Data warehousing is a fast changing and growing market, and Teradata is the current market leader. Nevertheless, there are clouds on the horizon. First of all, over the past year, Oracle (NASDAQ:ORCL) got increasingly serious about data warehousing, and little will stop them from encroaching on Teradata's business. Data warehousing functionality that bolts-on to a familiar Oracle enterprise database is much likely to gain broad market acceptance than any push by Teradata into a standalone database market.
Then there is Teradata's partnership with SAP AG (NYSE:SAP). Announced a year ago and now shipping in product form, it allowed SAP's NetWeaver Business Warehouse software to run natively on Teradata's database. This was good news for TDC, as it favorably positioned the company versus Oracle, Microsoft Corp. (NASDAQ:MSFT) and International Business Machines (NYSE:IBM), whose competing databases dominated customer SAP integration implementations. This was an especially interesting twist, since SAP had its own database, MaxDB.
However, just this Wednesday, SAP announced that they agreed to buy Sybase Inc. (SY), a company that last year had only 3.1% of the database market, for $5.8 billion cash or $65 /share, a premium of a whoping 64% over last Friday's closing price of $39.54. This can't be good news for TDC and here is why:
For at least two years SAP has been obsessed with integrating various sources of data, including email communications, messaging and their flagship ERP product data with data warehousing and analytics. By all accounts they have succeeded technically, but market has been slow to adopt. Backward IT departments, budget constraints and ignorance are certainly to blame, but absence of a robust and trusted integrated database at the core of the application is a legitimate concern.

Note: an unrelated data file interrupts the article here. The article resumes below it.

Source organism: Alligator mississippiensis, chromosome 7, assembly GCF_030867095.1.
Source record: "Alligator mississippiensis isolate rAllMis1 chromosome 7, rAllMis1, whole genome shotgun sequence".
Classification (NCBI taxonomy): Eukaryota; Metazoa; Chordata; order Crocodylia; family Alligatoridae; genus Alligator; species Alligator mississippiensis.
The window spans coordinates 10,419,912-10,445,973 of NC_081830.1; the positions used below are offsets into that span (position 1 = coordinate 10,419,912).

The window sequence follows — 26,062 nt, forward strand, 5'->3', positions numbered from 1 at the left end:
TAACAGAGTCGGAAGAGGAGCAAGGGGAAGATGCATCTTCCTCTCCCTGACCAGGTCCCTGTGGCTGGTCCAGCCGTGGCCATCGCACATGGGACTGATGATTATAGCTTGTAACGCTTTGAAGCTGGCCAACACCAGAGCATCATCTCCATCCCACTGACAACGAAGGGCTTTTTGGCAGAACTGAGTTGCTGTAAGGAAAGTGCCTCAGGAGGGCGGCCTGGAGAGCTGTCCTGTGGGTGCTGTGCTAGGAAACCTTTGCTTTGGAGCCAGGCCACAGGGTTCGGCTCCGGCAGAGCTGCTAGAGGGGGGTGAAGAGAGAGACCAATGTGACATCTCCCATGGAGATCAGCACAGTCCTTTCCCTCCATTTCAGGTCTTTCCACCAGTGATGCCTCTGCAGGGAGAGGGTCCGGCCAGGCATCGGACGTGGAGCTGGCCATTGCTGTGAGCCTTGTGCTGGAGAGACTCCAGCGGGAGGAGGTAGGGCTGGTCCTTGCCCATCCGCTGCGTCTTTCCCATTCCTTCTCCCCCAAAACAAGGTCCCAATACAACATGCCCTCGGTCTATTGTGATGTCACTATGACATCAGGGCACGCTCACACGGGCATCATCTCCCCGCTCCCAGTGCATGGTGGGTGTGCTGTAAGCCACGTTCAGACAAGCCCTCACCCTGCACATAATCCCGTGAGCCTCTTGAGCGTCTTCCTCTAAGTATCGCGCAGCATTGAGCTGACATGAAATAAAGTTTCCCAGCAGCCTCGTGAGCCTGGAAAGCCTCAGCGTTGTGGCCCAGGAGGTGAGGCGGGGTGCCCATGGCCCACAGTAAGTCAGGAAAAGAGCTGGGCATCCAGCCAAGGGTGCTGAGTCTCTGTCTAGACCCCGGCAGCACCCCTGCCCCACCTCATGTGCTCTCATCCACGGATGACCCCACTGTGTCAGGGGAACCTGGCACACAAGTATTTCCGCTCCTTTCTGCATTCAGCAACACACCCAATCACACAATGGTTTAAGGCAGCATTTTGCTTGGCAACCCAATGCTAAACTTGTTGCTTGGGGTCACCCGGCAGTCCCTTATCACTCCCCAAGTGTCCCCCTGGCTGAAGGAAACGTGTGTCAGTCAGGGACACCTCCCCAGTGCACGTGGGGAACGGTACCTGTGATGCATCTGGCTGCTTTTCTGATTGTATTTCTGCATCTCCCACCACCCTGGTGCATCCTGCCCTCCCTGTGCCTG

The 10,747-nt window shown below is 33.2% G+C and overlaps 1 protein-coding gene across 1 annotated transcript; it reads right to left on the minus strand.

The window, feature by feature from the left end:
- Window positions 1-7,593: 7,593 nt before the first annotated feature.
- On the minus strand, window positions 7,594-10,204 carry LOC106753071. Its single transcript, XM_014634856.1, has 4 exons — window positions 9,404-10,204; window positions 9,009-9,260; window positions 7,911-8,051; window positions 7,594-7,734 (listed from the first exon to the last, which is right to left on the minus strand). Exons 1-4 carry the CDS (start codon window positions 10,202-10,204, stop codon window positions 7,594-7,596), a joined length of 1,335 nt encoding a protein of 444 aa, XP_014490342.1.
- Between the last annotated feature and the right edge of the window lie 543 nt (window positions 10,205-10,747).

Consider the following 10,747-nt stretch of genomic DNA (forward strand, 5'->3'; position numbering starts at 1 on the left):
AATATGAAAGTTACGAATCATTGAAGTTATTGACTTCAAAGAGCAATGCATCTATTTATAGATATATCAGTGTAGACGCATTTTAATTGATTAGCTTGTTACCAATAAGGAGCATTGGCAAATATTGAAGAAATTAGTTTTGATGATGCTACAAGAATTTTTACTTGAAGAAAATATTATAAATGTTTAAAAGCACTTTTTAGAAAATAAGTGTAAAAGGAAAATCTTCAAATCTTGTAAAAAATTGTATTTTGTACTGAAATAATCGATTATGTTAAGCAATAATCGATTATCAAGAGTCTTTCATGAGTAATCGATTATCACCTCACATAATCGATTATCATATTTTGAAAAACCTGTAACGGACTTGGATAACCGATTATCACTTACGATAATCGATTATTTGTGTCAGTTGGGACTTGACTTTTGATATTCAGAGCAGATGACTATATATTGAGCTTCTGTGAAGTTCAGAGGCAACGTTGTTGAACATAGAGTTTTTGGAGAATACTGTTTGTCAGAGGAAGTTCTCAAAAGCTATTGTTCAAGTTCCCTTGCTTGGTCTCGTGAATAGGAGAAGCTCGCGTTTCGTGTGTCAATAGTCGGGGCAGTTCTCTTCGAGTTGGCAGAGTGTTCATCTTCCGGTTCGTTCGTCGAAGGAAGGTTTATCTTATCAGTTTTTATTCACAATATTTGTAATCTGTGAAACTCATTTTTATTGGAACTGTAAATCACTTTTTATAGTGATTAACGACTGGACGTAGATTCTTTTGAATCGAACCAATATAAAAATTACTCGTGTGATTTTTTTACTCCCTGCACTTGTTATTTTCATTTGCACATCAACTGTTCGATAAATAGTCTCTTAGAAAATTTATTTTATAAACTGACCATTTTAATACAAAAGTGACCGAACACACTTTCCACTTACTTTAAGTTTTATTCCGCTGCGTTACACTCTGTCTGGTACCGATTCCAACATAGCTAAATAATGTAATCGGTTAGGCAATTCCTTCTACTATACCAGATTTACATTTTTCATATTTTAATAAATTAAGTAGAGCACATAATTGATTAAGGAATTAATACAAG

Perceived database weakness is the problem that SAP is hoping to alleviate and the reason that they are willing to pay such a hefty price for Sybase. This is their admission that they can't do it without a better known database. They must think that they can do it without Teradata's data warehousing and analytics. This is why they chose to buy Sybase and not the similarly sized Teradata.
At this point, Teradata's data warehousing leadership market position and premium P/E are theirs to lose. Also, IBM or ORCL could be in the market to buy TDC. However, I don't want to own a company squarely positioned to be squeezed by Oracle on the one end and SAP on the other.
Oppenheimer didn't see things the same way, and upgraded TDC shares Thursday morning. This followed a Merriman upgrade less than a week before. Both of the upgrades added to the stock's recent technical strength. I took Thursday morning's drastic over 3x spike in volume as a sign that we have reached this rally's turning point and that it will fizzle shortly. I closed my TDC position at $33.99 / share - too cheap if the company gets acquired.
I acquired Teradata when I got into NCR Corporation (NYSE:NCR) on June 19, 2002. NCR spun off TDC in September of 2007, and I closed my NCR position shortly thereafter - on November 2, but I kept Teradata until this Thursday. There are only two more positions still in my portfolio that I have held this long - Moog Inc. Class A shares (NYSE:MOG.A) and Berkshire Hathaway Inc. Class B shares (NYSE:BRK.B).
Disclosure: Author long MOG.A and BRK.B